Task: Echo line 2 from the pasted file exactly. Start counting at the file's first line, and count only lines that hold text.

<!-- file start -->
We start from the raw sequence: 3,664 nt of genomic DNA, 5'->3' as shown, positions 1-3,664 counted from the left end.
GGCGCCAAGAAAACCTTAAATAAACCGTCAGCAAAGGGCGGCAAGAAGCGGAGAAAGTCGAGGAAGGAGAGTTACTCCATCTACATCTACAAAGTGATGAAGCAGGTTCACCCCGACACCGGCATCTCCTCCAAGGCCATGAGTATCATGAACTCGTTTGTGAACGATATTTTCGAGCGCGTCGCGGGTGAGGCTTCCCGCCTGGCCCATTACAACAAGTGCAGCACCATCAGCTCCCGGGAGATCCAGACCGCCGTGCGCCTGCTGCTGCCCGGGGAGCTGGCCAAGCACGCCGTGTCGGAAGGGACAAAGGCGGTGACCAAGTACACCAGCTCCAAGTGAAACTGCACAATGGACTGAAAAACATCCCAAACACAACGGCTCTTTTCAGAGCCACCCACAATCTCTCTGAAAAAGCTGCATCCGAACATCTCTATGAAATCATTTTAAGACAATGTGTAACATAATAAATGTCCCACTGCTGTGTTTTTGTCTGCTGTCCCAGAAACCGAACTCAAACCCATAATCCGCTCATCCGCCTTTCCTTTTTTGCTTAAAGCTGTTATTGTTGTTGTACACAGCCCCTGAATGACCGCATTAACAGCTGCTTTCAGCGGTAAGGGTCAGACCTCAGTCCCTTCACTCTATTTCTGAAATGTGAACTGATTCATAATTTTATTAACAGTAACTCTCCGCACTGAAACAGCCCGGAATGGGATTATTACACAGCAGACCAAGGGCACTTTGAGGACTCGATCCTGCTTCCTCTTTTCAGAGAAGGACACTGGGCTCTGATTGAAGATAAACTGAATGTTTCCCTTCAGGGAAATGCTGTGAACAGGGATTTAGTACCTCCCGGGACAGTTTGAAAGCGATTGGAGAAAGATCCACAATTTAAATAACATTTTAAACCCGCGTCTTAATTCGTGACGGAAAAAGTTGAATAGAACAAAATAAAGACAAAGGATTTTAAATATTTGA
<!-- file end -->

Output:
GGCGCCAAGAAAACCTTAAATAAACCGTCAGCAAAGGGCGGCAAGAAGCGGAGAAAGTCGAGGAAGGAGAGTTACTCCATCTACATCTACAAAGTGATGAAGCAGGTTCACCCCGACACCGGCATCTCCTCCAAGGCCATGAGTATCATGAACTCGTTTGTGAACGATATTTTCGAGCGCGTCGCGGGTGAGGCTTCCCGCCTGGCCCATTACAACAAGTGCAGCACCATCAGCTCCCGGGAGATCCAGACCGCCGTGCGCCTGCTGCTGCCCGGGGAGCTGGCCAAGCACGCCGTGTCGGAAGGGACAAAGGCGGTGACCAAGTACACCAGCTCCAAGTGAAACTGCACAATGGACTGAAAAACATCCCAAACACAACGGCTCTTTTCAGAGCCACCCACAATCTCTCTGAAAAAGCTGCATCCGAACATCTCTATGAAATCATTTTAAGACAATGTGTAACATAATAAATGTCCCACTGCTGTGTTTTTGTCTGCTGTCCCAGAAACCGAACTCAAACCCATAATCCGCTCATCCGCCTTTCCTTTTTTGCTTAAAGCTGTTATTGTTGTTGTACACAGCCCCTGAATGACCGCATTAACAGCTGCTTTCAGCGGTAAGGGTCAGACCTCAGTCCCTTCACTCTATTTCTGAAATGTGAACTGATTCATAATTTTATTAACAGTAACTCTCCGCACTGAAACAGCCCGGAATGGGATTATTACACAGCAGACCAAGGGCACTTTGAGGACTCGATCCTGCTTCCTCTTTTCAGAGAAGGACACTGGGCTCTGATTGAAGATAAACTGAATGTTTCCCTTCAGGGAAATGCTGTGAACAGGGATTTAGTACCTCCCGGGACAGTTTGAAAGCGATTGGAGAAAGATCCACAATTTAAATAACATTTTAAACCCGCGTCTTAATTCGTGACGGAAAAAGTTGAATAGAACAAAATAAAGACAAAGGATTTTAAATATTTGA